One thing about Santa Fe — and New Mexico in general — is that it’s quite an old place as far as America goes.
Santa Fe, New Mexico has long been a place that I’ve daydreamed about. Perhaps because I’ve always admired the life and work of Georgia O’Keefe or because I’ve lately come to really love mountains and deserts. I told myself we’d make it there someday and once we found out about the twins, the clock feels like it’s been ticking. So we planned a short and last minute getaway in early May.
We had a rough itinerary: to take in the city at a leisurely pace, eat as much New Mexican food as possible, pretend to be locals at the Saturday farmer’s market, and to use our rental car to explore some of the surrounding areas.
When I started planning the trip, I was surprised that there weren’t that many guides to Santa Fe — even the Saveur guide to Santa Fe was several years old (one of the recommended restaurants doesn’t even exist anymore!). I did stumble upon this wonderful post, which, hat tip to Alicia, helped me discover one of my favorite spots in the city (more on that later). I realize that Santa Fe may be a bit ‘off the radar’ — it’s no Tulum or Kauai when it comes to travel destinations, but it’s a relatively easy spot to get to (a short flight from the Bay Area, a reasonable drive from Denver and parts of Texas). I was quite taken by just how different it felt being there.
One of my first discoveries upon landing in New Mexico was that it is not hot all the time. Arguably we lucked out with the weather as there were some thunderstorms in the forecast but most of our trip was freezing (it was 45 degrees Fahrenheit one day!). It turns out that Santa Fe is 7,000 feet above sea level — higher than Denver — and it’s not uncommon for some visitors to experience altitude sickness. Thankfully, neither Matt or I seemed to be affected by it, but we sure were glad we brought our coats. The locals told us it was unseasonably cold — Spring is usually an excellent time to visit as temperatures tend to be relatively mild though summer is quite warm.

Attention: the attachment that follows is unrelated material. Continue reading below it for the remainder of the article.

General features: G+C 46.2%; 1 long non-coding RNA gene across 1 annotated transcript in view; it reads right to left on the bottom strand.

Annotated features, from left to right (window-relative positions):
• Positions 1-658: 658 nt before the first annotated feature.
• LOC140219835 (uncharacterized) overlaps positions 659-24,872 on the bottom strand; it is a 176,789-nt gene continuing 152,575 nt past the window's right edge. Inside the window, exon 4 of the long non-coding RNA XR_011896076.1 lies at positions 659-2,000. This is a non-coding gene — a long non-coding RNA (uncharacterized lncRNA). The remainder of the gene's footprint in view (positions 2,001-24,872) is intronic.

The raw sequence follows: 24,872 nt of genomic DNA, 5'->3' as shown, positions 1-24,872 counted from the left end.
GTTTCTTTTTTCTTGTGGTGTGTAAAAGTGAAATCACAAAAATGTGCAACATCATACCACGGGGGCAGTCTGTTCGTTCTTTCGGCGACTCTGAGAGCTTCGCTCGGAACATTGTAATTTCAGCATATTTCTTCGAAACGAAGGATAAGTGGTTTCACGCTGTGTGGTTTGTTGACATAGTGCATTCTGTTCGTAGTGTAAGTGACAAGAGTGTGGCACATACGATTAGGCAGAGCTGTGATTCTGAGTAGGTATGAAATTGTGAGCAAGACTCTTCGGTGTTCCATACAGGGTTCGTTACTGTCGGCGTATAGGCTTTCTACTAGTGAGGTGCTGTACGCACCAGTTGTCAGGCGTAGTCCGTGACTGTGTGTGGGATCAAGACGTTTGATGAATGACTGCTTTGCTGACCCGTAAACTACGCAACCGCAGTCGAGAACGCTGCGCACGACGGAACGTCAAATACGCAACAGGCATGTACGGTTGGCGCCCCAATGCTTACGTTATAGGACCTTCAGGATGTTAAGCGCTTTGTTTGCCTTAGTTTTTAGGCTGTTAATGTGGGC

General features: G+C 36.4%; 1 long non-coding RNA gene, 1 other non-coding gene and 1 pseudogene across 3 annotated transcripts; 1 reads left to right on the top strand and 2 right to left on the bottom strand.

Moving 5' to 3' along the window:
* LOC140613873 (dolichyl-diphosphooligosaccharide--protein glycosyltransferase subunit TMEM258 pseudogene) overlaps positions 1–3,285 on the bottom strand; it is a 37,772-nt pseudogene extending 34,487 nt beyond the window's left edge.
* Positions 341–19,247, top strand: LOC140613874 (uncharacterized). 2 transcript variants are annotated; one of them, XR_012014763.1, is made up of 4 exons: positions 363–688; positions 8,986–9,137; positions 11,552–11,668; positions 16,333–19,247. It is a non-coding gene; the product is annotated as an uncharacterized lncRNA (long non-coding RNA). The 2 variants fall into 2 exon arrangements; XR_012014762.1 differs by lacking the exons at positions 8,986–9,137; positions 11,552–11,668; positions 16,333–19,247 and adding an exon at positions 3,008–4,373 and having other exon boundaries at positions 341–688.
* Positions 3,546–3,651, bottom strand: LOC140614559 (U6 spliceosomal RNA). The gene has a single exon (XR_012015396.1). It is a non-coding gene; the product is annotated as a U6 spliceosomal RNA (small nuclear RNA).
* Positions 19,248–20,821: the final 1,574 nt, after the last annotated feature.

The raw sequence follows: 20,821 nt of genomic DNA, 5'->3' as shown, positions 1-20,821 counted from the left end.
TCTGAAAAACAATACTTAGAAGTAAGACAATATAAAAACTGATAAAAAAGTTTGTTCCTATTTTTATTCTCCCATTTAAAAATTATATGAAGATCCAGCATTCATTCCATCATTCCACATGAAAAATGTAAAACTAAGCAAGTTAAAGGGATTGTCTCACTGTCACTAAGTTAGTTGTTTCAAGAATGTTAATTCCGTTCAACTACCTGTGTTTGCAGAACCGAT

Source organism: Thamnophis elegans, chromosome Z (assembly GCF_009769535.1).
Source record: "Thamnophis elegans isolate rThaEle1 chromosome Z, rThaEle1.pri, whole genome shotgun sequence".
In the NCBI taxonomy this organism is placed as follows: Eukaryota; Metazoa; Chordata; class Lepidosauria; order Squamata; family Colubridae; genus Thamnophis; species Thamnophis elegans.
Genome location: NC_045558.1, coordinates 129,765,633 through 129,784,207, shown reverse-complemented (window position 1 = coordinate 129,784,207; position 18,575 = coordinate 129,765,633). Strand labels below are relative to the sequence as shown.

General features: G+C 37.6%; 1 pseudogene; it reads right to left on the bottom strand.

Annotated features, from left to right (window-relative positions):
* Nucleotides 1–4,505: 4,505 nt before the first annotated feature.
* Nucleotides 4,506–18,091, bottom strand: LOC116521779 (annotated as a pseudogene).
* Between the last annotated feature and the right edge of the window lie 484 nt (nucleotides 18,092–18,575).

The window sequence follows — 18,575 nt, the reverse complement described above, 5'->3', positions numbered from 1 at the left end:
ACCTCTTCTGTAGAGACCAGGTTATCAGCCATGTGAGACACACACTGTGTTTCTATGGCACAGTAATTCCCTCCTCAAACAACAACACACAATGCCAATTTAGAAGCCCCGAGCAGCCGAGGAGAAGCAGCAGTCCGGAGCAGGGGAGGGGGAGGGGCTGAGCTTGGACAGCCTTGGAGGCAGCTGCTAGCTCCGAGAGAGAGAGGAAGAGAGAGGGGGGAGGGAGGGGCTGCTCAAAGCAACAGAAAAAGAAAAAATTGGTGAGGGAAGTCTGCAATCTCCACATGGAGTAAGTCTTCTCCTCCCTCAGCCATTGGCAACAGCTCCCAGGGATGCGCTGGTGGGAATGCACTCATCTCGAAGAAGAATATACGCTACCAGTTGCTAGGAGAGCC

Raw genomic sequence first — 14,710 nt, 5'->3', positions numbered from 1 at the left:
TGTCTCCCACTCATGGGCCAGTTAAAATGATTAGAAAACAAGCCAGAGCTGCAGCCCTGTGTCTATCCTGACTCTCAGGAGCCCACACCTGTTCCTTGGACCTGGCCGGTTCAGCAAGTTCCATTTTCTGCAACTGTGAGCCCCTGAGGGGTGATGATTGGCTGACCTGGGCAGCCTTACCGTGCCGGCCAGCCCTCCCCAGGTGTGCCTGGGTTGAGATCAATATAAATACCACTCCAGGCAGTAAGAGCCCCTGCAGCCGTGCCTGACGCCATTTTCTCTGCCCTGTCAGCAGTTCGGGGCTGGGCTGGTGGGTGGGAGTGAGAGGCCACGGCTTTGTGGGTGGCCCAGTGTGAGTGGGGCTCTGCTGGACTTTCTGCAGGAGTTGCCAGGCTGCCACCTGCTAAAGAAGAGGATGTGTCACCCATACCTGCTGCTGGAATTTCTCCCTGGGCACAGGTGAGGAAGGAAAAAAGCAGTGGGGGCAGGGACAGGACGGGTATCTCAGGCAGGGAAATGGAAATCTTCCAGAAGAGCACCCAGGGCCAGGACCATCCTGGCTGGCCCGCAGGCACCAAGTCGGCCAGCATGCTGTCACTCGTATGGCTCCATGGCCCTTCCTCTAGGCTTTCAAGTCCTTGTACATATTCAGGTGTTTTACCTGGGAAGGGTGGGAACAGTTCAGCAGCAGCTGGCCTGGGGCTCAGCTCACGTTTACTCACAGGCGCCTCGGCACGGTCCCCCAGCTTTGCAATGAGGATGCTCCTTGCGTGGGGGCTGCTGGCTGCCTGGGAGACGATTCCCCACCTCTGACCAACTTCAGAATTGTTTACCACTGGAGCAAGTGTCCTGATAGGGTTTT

After renting a car from the Albuquerque airport, we decided to take the scenic route to Santa Fe — only about an hour’s drive from Albuquerque. I’d read about the Turquoise Trail and enjoyed the pleasant drive; it was quite scenic! Along the way, we hit several little mining towns that we briefly stopped in before arriving in downtown Santa Fe and our centrally-located hotel, the La Fonda.
One thing about Santa Fe — and New Mexico in general — is that it’s quite an old place as far as America goes. Our hotel has been in operation since the early 1900s and the old school charm ran deep. I particularly loved the black and white photograph of one of the first elevator operators at the hotel (a woman), hanging inside one of the elevators, and the stained glass around the grand dining room. We loved being able to walk everywhere in town from La Fonda and take breaks as needed (hey, a pregnant lady could use those!) without going super out of the way.
Driving through Santa Fe, it’s clear that the architecture isn’t just for show. Those salmon-colored, rounded buildings almost blend into the landscape, even in some of the more suburban-looking areas. I loved the dusty rose light that seemed to warmly envelope everything in Santa Fe.
After spending several hours wandering the city on our first day and grabbing some nachos at the Coyote Cafe, we did dinner at Cafe Pasqual’s, the restaurant that was most-recommended to us by friends and readers. We hadn’t made reservations so we ended up having a pretty late dinner there, but it did not disappoint. The food felt both homey and elevated.
The next day, we made sure to stop by the Santa Fe farmer’s market. If there’s one piece of advice I’d give you before going there, it is to come hungry. In addition to a really impressive selection of produce (the season’s first tomatoes here were delicious), there were plenty of stalls selling baked goods, homemade cheese, burritos, and even crawfish.
We spent quite a while just taking it in and sampling before slowly making our way to the Georgia O’Keefe Museum (with a stop at a local coffee + vinyl shop, of course!). We also enjoyed a lovely lunch at Luminaria at the Loretto Inn (this was the chilliest day we had in Santa Fe and everything about lunch felt warm and cozy — we especially appreciated chatting up with the friendly staff and the chef, who told us he’s a big fan of Slanted Door in San Francisco).